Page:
"Don't go to Wales," he said.
   "I'm visiting my friend Julia."
   "It's a lie. You're running away."
   "I've no reason to stay."
   "Yes you do." Dermot got down on one knee. He put his hand into his pocket and took out a small box. He opened it to reveal a diamond ring. "Will you marry me?" he said.
   Jamie was leaving the kitchen as Emily accepted the proposal. The cat followed him out. After he had closed the door he said to the cat, "I hope the 'pleasant surprise' wasn't the scene I've just witnessed."
   "Aren't you happy for your aunt?"
   "I'm not unhappy for her, but I wish I hadn't witnessed that scene. I could have turned on the TV and found the worst soap opera or film and seen something just like that, but it would have been much easier to forget the scene on TV."
   "I wouldn't normally recommend this, but I think you should go out tonight. They'll be busy here for the rest of the evening."
   Jamie had his dinner in a restaurant and then he met his friends in the pub. He returned home at two o' clock in the morning. When he went into the living room he saw that the fire was lighting. There was enough light from the flames for him to see Emily and Dermot. He saw almost all of them and he couldn't see their clothes.
   An expression of horror was frozen on his face as he withdrew from the room and made his way upstairs. He met the cat at the top of the stairs. "You look as if you've just seen something unpleasant," she said.
   "You could have warned me. You knew I'd see that."
   "I can easily erase that scene from your mind."
   "It's perfectly simple."
   "Yeah, but there's a catch, isn't there?"
   "It doesn't even qualify as a catch. All I ask is that you put more effort into keeping the house clean and tidy, and that you look at the expiration dates on cream and milk."
   "Very good. All you have to do is look into my eyes. Keep looking. Never let your eyes stray from my eyes. They're filling your mind..."
   All Jamie remembered was looking into the cat's eyes. He didn't know that the unpleasant scene had ever been shown on the cinema screen in his mind. He went to bed and slept soundly that night. When he got up in the morning he found that he had an urge to clean the kitchen. He went to the shop to get some milk, butter and bread. When he got home he made breakfast for Emily and Dermot. He didn't notice that they couldn't look him in the eye because his mind was preoccupied with the dust on the shelves. He spent the rest of the day cleaning the house. This new-found interest in cleaning seemed completely natural to him. He never suspected that it had anything to do with being hypnotised by the cat.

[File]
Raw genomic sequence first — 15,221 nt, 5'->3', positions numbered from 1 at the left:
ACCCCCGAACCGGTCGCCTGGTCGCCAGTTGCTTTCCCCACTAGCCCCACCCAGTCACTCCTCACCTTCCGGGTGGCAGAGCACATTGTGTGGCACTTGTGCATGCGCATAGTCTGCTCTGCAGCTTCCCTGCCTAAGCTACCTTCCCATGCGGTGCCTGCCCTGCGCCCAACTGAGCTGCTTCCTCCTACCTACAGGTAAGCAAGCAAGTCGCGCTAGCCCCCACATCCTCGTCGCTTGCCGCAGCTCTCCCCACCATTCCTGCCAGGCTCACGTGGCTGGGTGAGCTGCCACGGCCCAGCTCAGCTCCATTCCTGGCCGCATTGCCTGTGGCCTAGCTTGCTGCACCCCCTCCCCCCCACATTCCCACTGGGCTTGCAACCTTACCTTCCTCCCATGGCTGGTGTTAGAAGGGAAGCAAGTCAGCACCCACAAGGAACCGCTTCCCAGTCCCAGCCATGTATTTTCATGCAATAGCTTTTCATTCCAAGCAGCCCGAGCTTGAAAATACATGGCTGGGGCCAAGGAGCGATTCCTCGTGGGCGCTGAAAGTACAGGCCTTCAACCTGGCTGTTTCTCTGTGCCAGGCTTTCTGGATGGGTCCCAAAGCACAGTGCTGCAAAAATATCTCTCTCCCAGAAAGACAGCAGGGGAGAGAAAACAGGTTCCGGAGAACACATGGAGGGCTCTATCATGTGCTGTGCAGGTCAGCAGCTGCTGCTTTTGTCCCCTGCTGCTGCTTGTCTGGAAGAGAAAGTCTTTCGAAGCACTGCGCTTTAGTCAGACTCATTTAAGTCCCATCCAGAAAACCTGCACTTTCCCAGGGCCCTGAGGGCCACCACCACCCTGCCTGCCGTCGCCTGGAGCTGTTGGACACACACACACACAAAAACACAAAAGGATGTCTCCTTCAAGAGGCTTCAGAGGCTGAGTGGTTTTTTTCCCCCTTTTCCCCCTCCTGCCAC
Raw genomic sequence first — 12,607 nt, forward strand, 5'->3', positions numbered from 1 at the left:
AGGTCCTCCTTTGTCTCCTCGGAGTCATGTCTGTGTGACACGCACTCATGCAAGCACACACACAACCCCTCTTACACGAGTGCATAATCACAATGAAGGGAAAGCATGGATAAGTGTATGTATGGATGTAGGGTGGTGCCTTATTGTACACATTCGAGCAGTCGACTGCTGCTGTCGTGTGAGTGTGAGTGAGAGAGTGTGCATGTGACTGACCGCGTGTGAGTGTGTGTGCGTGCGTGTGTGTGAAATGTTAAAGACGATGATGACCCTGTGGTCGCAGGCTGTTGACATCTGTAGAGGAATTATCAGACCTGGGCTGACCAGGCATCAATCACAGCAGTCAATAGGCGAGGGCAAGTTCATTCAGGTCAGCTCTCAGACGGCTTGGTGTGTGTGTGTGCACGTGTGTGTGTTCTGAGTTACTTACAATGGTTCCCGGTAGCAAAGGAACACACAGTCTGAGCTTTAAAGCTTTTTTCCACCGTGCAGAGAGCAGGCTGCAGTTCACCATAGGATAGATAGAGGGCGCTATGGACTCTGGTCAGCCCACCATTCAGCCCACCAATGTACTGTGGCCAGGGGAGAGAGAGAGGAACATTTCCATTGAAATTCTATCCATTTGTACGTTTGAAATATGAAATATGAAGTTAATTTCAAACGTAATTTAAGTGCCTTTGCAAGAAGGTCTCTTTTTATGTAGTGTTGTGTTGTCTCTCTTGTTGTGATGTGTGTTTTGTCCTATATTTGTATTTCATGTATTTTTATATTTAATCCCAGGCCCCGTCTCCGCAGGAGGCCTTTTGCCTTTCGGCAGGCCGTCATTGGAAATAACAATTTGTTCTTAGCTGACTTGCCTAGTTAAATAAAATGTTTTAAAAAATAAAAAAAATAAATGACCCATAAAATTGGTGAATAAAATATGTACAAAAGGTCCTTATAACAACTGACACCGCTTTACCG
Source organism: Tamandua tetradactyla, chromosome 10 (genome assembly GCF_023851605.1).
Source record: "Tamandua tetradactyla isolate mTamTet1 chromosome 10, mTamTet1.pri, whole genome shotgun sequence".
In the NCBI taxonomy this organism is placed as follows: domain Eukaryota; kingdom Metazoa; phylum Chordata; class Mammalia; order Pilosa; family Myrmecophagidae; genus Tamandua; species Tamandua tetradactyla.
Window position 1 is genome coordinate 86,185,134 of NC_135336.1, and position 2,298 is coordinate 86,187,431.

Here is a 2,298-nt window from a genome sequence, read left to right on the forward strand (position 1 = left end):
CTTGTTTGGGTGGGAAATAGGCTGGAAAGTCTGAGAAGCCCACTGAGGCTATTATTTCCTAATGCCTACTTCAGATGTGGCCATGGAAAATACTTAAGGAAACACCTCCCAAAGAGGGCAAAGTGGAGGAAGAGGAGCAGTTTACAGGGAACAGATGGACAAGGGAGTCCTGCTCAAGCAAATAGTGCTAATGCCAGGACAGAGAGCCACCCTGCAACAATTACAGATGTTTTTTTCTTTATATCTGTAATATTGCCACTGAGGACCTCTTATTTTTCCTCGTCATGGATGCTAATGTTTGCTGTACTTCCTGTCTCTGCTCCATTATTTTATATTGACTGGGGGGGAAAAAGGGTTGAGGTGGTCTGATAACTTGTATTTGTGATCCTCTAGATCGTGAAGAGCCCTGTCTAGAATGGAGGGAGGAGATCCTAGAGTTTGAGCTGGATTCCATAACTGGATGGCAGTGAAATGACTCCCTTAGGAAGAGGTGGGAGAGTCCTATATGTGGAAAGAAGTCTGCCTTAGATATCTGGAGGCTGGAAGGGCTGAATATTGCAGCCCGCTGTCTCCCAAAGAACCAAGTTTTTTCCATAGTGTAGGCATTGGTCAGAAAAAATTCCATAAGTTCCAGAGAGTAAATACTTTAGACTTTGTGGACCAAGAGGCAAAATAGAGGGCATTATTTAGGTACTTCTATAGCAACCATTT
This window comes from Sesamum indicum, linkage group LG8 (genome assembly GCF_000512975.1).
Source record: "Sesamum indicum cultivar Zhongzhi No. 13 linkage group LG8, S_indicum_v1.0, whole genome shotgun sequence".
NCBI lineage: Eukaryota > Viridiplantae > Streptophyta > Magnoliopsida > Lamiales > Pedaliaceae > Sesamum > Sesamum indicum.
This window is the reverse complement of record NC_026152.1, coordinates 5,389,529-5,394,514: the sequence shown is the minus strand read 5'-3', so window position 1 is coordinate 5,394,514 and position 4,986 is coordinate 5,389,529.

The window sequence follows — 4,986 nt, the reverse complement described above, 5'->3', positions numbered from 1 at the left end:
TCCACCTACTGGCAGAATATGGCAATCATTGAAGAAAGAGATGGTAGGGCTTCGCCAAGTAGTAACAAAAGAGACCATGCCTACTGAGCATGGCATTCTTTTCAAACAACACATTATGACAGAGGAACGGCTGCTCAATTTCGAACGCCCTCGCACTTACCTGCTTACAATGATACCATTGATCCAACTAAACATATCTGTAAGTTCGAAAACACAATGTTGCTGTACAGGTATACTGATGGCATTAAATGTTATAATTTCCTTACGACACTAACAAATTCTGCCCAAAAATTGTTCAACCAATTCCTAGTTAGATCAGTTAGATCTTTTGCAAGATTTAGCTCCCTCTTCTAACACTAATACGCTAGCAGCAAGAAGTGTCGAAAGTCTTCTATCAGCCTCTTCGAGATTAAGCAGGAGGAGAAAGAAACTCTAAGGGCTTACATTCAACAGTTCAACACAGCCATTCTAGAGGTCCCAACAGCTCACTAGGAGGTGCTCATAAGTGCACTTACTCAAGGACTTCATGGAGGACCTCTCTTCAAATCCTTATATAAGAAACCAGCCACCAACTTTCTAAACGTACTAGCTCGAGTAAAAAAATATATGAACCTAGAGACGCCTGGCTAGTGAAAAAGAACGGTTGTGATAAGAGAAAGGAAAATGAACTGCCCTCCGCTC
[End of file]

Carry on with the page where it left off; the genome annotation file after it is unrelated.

The Tree and the Horse
Henry Seaward-Shannon
A Walk in the Rain
The East Cork Patents Office
Words are my favourite noises




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very slight stories

They Met a Bear
  They stopped in a small seaside town and they went for a walk. They met a bear.
  This is one version of the story. In another version, they met a sailor, and in this one they ended up being held at gunpoint on a speedboat and becoming unwilling participants in a diamond robbery while disguised as a cow, and sharing in the proceeds of that crime.
  So when they tell the story they just say, "We met a bear. He waved at us."

The Story of the Fortune Teller and the Alarm Clock
  A fortune teller threw an alarm clock at me. This story is deliberately lacking in details to mock the predictions of the fortune teller. Although she was right when she said she'd throw an alarm clock at me.

  One. Two. Three, the study. Four, a candle stick. Five. Six...
  Seven is missing, presumed dead. One has taken up the case, and two is helping him in his investigations. They both suspect six. Seven was last seen next to six in the garden.
  But seven isn't really dead. He's consumed half a bottle of whiskey and he's currently in the orchard, talking to a rabbit. "One of us is as boring as a gate post," he says, "and it's not..." He stops to count on his fingers. "No, actually it is me."
  Eight nine ten.

Debbie and his dog
  Debbie was sick of people mistaking her for a man.
  "Is your dog my parole officer?"
  She was sick of people asking her that too.

Very Slight Stories: like short stories, only shorter